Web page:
- Flags as symbols
- A speedy union with the other slave states
- Recruiting for Virginia
- "At the Service of the State"
- "Hold themselves ready"
- Three news items, April 24, 1861
- "Thanking God that I have a son to offer"
- "Pay Roll of Slaves Employed by the Commonwealth"
- "Affairs at Norfolk and Portsmouth"
- "Now on the verge of a bloody civil war"
- "Willing to act as well as to vote"
- "You must choose sides"
- "100 at least, in each county"
- "A Voice from North Western Virginia"
- "If we should be attacked"
- "The spirit of determined resistance"
- "The ladies of Petersburg"
- "The Hancock Union Guards"
- "The ladies home guard"
- "It is my purpose to remain in the Army"
- "Every thing here in the greatest confusion"
- "I owe Virginia little; my country much."
- Robert E. Lee
- What a woman can do for her country
- "Military Enthusiasm Among the Ladies"
- "We will all be free pretty soon"
- "They could take Lewisburg"
- "Patriotic and accomplished daughters"
- July 4, 1861
- "Proud spirited" ladies
- "Lincolns message is war enough"
- "We are now short of Cash"
- "No more licorice"
- "Federal troops marched into Hampton"
- "Virginia Invaded"
- "Our North Western border"
- "The heroic conduct of these ladies"
- "You are subject to all these hardships"
- "We have commenced drilling"
- "A capital fortification"
- Sanguinary battle at Bull Run
- "We have at great cost won a victory at Manassas"
- In Memory of William E. Woodward
- "The Yankees Repulsed and Driven From the Field"
- To call out the militia in West Virginia
Civil War Begins
Robert E. Lee took command of Virginia's defense forces at a session of the Virginia Convention in the Capitol in Richmond on April 23, 1861. The convention organized the state's defenses and prepared for war. It ratified the Provisional Constitution of the Confederate States on April 25, invited the Confederate government to make Richmond its national capital on April 27, and elected Virginia's representatives to the Provisional Congress of the Confederate States of America on April 29. President Jefferson Davis arrived to a triumphal reception on May 29. The decision to make Richmond the capital of the Confederacy was as important as the decision to secede because it made Virginia the principal and most bloody battleground of the war. The Provisional Congress of the Confederate States of America met for the first time in the Capitol on July 20, 1861, one day before the first great land battle of the war in which Confederate forces routed Union forces at Manassas Junction, in northeastern Virginia.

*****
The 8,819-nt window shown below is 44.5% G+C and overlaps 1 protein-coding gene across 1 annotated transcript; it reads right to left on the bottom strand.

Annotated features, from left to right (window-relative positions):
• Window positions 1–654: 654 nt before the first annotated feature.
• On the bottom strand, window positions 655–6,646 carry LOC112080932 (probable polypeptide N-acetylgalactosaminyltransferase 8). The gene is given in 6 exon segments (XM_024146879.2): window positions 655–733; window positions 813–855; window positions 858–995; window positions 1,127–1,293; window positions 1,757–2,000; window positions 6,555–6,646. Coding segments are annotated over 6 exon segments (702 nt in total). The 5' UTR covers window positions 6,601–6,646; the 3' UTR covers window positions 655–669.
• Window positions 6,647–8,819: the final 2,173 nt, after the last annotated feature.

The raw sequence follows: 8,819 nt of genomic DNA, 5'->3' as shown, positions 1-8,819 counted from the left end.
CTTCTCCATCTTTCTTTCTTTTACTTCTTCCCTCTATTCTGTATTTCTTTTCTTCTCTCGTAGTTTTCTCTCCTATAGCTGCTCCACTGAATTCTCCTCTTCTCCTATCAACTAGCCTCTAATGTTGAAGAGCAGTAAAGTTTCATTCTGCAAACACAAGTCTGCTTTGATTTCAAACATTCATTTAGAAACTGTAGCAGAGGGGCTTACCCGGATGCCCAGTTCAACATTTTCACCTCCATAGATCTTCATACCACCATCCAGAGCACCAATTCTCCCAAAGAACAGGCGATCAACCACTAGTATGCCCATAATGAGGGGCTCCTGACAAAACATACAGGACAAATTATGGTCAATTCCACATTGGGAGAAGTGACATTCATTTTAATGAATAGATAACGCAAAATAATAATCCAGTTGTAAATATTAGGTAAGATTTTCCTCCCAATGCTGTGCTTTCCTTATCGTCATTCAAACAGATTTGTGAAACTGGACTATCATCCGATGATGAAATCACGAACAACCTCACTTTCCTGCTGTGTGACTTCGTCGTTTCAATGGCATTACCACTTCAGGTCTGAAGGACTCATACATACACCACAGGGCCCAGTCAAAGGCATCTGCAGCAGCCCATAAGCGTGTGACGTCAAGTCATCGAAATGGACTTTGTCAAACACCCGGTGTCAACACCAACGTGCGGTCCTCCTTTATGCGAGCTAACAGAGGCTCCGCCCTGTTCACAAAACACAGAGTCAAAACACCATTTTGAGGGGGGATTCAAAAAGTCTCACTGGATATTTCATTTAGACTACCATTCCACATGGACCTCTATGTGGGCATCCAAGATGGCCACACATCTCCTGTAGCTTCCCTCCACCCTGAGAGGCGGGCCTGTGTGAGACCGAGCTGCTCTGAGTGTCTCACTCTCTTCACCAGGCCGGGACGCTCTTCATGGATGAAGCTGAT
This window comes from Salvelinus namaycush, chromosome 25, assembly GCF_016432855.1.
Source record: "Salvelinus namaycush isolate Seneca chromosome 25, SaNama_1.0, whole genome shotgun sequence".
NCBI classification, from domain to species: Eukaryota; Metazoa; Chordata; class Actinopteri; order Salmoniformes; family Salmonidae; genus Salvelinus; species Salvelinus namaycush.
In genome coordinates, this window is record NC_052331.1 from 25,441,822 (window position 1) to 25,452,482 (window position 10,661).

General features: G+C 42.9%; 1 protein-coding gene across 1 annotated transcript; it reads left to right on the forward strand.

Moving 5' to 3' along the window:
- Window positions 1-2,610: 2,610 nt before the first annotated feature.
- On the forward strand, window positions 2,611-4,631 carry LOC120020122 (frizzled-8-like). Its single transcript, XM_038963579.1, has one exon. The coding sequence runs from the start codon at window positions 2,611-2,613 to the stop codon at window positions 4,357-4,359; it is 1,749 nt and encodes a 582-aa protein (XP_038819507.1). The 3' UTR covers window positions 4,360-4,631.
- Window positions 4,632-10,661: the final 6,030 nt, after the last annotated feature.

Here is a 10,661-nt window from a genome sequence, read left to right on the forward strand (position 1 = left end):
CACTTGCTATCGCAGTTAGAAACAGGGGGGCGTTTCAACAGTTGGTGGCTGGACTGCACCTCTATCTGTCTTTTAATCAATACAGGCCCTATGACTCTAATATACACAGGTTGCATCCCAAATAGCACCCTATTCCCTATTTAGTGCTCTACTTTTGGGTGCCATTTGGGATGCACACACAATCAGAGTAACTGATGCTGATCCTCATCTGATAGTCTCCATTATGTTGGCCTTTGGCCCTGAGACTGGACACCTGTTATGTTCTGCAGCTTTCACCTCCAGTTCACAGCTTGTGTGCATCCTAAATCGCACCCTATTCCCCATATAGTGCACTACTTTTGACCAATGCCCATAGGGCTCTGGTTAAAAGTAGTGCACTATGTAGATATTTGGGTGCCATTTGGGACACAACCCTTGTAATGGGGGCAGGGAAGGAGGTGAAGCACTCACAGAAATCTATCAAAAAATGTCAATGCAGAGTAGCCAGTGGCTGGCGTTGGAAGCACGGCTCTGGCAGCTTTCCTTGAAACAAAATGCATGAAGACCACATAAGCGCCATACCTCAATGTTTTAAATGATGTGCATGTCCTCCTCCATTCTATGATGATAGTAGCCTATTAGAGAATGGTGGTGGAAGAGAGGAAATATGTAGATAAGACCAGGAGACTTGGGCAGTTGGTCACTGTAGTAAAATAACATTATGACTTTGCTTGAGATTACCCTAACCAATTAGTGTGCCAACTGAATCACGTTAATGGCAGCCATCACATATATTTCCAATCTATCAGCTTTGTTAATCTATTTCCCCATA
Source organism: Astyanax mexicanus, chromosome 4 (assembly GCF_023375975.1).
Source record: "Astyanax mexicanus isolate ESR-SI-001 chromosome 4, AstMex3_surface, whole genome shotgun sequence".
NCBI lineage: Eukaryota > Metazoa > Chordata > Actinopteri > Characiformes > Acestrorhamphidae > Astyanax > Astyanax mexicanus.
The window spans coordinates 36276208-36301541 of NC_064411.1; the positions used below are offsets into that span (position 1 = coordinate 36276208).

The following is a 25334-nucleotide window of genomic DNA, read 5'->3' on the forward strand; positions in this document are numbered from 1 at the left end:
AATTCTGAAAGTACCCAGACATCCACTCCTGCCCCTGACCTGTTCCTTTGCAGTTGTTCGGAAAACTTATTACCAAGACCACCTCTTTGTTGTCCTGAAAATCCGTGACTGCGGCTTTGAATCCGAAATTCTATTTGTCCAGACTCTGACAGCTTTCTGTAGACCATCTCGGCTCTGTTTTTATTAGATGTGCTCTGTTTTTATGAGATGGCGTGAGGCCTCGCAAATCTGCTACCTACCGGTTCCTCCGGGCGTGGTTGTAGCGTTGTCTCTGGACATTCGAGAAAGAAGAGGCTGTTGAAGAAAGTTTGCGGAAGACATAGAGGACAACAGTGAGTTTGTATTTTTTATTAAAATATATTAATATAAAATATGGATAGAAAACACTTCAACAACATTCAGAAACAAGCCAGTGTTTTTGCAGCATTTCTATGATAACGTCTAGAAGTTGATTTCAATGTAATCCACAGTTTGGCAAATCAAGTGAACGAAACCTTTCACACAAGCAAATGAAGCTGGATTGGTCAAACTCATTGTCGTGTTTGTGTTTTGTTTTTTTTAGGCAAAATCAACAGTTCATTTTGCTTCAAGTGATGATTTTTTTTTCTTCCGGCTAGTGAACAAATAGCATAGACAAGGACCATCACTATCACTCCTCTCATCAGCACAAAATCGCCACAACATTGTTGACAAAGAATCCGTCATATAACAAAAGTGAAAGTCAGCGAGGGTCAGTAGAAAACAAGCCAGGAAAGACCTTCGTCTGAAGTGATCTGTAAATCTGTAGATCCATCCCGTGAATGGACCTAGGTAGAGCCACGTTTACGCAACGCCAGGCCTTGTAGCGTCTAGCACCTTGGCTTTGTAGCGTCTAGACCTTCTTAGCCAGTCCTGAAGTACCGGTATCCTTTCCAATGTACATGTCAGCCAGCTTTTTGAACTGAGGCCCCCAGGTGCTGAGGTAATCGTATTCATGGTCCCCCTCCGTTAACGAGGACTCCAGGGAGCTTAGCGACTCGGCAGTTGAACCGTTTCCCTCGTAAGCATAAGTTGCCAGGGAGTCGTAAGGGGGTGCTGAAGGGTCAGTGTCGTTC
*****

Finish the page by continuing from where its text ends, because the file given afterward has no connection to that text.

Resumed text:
Early in April 1861, even before the convention in Richmond had voted to secede, Virginia militia companies from many counties east of the mountains offered their services to the governor.
United States Army officers from Virginia had to choose whether to remain in service to their nation or to fight with their native state.
Decisions about war and peace, more dramatic than decisions about most political questions, involved all members of society and all members of every family.
Confederate and Union forces clash in Virginia beginning in June 1861.